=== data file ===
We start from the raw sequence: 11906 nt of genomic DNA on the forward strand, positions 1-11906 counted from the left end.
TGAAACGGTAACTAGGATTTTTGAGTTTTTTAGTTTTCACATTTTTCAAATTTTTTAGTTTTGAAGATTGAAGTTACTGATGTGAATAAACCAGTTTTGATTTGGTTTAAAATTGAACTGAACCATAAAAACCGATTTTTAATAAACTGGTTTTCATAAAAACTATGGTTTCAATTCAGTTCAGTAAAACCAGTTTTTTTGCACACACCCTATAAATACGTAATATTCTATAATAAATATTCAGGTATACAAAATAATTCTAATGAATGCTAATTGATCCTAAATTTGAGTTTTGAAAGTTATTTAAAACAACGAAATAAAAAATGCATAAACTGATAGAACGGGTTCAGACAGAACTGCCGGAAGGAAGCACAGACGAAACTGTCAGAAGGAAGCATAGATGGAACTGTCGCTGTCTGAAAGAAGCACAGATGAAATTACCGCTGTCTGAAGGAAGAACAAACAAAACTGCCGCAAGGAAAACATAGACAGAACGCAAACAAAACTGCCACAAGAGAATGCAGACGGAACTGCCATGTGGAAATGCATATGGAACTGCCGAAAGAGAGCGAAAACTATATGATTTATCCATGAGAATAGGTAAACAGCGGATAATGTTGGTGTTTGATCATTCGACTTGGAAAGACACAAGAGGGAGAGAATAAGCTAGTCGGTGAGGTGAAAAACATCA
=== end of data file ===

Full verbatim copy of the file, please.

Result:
We start from the raw sequence: 11906 nt of genomic DNA on the forward strand, positions 1-11906 counted from the left end.
TGAAACGGTAACTAGGATTTTTGAGTTTTTTAGTTTTCACATTTTTCAAATTTTTTAGTTTTGAAGATTGAAGTTACTGATGTGAATAAACCAGTTTTGATTTGGTTTAAAATTGAACTGAACCATAAAAACCGATTTTTAATAAACTGGTTTTCATAAAAACTATGGTTTCAATTCAGTTCAGTAAAACCAGTTTTTTTGCACACACCCTATAAATACGTAATATTCTATAATAAATATTCAGGTATACAAAATAATTCTAATGAATGCTAATTGATCCTAAATTTGAGTTTTGAAAGTTATTTAAAACAACGAAATAAAAAATGCATAAACTGATAGAACGGGTTCAGACAGAACTGCCGGAAGGAAGCACAGACGAAACTGTCAGAAGGAAGCATAGATGGAACTGTCGCTGTCTGAAAGAAGCACAGATGAAATTACCGCTGTCTGAAGGAAGAACAAACAAAACTGCCGCAAGGAAAACATAGACAGAACGCAAACAAAACTGCCACAAGAGAATGCAGACGGAACTGCCATGTGGAAATGCATATGGAACTGCCGAAAGAGAGCGAAAACTATATGATTTATCCATGAGAATAGGTAAACAGCGGATAATGTTGGTGTTTGATCATTCGACTTGGAAAGACACAAGAGGGAGAGAATAAGCTAGTCGGTGAGGTGAAAAACATCA